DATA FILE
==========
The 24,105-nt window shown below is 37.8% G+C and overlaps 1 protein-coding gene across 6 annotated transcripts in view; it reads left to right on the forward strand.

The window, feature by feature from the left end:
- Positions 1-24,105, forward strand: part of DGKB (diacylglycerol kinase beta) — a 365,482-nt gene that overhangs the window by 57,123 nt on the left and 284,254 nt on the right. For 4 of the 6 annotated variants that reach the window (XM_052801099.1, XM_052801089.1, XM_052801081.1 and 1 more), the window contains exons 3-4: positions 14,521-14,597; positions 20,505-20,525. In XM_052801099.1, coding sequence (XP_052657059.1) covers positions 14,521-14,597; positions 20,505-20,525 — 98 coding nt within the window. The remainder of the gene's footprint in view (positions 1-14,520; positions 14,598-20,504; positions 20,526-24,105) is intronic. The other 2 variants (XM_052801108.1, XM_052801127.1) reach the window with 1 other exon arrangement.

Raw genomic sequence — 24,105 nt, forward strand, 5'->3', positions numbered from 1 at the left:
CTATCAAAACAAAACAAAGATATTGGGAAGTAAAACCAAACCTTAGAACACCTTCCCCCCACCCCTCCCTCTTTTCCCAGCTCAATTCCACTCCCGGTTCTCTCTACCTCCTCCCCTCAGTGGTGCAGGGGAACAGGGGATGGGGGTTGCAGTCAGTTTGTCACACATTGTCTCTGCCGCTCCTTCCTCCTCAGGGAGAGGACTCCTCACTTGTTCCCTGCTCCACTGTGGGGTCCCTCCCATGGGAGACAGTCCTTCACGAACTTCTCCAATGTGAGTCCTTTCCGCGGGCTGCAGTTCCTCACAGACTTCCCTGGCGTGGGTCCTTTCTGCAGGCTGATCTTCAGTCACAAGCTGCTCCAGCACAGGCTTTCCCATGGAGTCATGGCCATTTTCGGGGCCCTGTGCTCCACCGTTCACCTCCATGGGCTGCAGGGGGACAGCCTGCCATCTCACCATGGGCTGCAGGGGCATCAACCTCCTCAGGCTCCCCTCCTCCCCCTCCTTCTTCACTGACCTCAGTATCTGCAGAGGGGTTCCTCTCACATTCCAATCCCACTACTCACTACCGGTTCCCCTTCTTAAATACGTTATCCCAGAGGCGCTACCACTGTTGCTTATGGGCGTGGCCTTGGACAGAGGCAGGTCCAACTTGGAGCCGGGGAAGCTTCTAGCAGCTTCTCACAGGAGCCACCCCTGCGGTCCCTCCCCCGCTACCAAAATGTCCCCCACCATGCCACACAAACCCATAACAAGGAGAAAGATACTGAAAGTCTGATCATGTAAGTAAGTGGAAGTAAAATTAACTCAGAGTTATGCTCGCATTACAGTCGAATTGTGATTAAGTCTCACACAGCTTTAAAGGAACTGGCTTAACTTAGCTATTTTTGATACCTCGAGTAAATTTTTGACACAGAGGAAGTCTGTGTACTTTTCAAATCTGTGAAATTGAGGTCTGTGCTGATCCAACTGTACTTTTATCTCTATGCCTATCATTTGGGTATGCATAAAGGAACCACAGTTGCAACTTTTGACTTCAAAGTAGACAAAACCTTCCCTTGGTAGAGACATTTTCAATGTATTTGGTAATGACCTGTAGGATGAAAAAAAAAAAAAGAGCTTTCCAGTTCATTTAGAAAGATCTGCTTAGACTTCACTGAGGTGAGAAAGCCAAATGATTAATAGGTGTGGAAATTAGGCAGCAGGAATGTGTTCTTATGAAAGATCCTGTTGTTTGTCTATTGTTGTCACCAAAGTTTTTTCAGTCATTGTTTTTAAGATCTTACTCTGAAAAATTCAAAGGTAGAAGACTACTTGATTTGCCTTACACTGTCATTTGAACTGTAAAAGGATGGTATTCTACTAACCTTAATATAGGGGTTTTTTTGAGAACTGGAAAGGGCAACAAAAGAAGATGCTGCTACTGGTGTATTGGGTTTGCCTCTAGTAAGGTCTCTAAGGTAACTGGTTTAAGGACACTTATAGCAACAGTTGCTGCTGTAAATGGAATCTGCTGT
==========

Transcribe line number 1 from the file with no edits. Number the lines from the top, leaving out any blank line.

The 24,105-nt window shown below is 37.8% G+C and overlaps 1 protein-coding gene across 6 annotated transcripts in view; it reads left to right on the forward strand.